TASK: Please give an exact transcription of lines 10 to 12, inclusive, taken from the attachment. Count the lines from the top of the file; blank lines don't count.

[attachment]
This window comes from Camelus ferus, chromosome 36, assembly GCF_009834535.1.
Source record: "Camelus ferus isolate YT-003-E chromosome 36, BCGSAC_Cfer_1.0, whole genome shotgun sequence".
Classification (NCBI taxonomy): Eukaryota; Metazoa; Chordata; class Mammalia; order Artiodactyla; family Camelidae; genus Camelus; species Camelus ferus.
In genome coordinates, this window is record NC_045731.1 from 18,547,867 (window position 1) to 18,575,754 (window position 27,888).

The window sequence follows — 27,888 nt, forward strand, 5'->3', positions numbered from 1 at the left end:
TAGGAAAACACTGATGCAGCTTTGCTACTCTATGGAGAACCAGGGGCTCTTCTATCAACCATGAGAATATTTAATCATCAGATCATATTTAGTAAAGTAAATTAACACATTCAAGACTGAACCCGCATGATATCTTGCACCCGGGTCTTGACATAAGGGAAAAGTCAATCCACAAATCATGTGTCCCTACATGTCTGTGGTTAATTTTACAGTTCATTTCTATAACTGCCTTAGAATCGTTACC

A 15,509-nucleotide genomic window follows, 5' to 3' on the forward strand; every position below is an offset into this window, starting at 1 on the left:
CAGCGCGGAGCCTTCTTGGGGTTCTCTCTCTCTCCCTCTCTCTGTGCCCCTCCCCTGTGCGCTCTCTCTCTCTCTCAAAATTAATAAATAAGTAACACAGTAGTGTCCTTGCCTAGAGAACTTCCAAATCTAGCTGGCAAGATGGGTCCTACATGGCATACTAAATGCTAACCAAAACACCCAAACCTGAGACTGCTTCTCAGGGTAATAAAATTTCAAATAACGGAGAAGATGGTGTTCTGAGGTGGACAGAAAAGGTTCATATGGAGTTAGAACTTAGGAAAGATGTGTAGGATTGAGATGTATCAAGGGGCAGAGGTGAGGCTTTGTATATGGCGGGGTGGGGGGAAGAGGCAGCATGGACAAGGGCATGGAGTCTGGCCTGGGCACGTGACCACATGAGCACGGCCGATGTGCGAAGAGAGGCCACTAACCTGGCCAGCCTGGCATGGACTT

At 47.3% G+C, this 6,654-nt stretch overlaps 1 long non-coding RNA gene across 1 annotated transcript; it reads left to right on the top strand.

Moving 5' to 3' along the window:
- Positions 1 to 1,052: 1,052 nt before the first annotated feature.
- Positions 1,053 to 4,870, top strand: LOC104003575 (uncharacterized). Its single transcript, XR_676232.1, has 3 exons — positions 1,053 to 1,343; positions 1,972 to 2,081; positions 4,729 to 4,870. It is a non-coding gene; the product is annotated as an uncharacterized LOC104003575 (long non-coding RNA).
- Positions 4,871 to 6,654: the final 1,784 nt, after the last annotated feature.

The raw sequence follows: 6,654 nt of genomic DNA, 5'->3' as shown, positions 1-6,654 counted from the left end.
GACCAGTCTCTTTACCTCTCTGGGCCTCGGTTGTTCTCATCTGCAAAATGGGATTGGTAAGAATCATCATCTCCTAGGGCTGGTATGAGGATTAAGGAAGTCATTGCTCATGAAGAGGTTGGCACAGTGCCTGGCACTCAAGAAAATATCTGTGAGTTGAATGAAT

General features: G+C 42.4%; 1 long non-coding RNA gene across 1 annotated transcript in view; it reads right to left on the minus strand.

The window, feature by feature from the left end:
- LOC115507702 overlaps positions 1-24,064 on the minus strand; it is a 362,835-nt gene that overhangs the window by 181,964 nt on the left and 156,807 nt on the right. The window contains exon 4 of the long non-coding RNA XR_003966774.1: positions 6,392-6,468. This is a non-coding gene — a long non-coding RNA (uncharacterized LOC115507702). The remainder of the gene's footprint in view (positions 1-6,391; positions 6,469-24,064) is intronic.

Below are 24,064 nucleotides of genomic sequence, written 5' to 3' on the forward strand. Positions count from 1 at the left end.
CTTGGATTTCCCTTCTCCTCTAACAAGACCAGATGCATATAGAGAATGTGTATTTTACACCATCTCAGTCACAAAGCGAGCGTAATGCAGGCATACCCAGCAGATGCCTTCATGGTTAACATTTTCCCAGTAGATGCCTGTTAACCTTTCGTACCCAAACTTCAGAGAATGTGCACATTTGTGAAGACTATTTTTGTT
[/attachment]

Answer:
Moving 5' to 3' along the window:
- Positions 1 to 1,052: 1,052 nt before the first annotated feature.
- Positions 1,053 to 4,870, top strand: LOC104003575 (uncharacterized). Its single transcript, XR_676232.1, has 3 exons — positions 1,053 to 1,343; positions 1,972 to 2,081; positions 4,729 to 4,870. It is a non-coding gene; the product is annotated as an uncharacterized LOC104003575 (long non-coding RNA).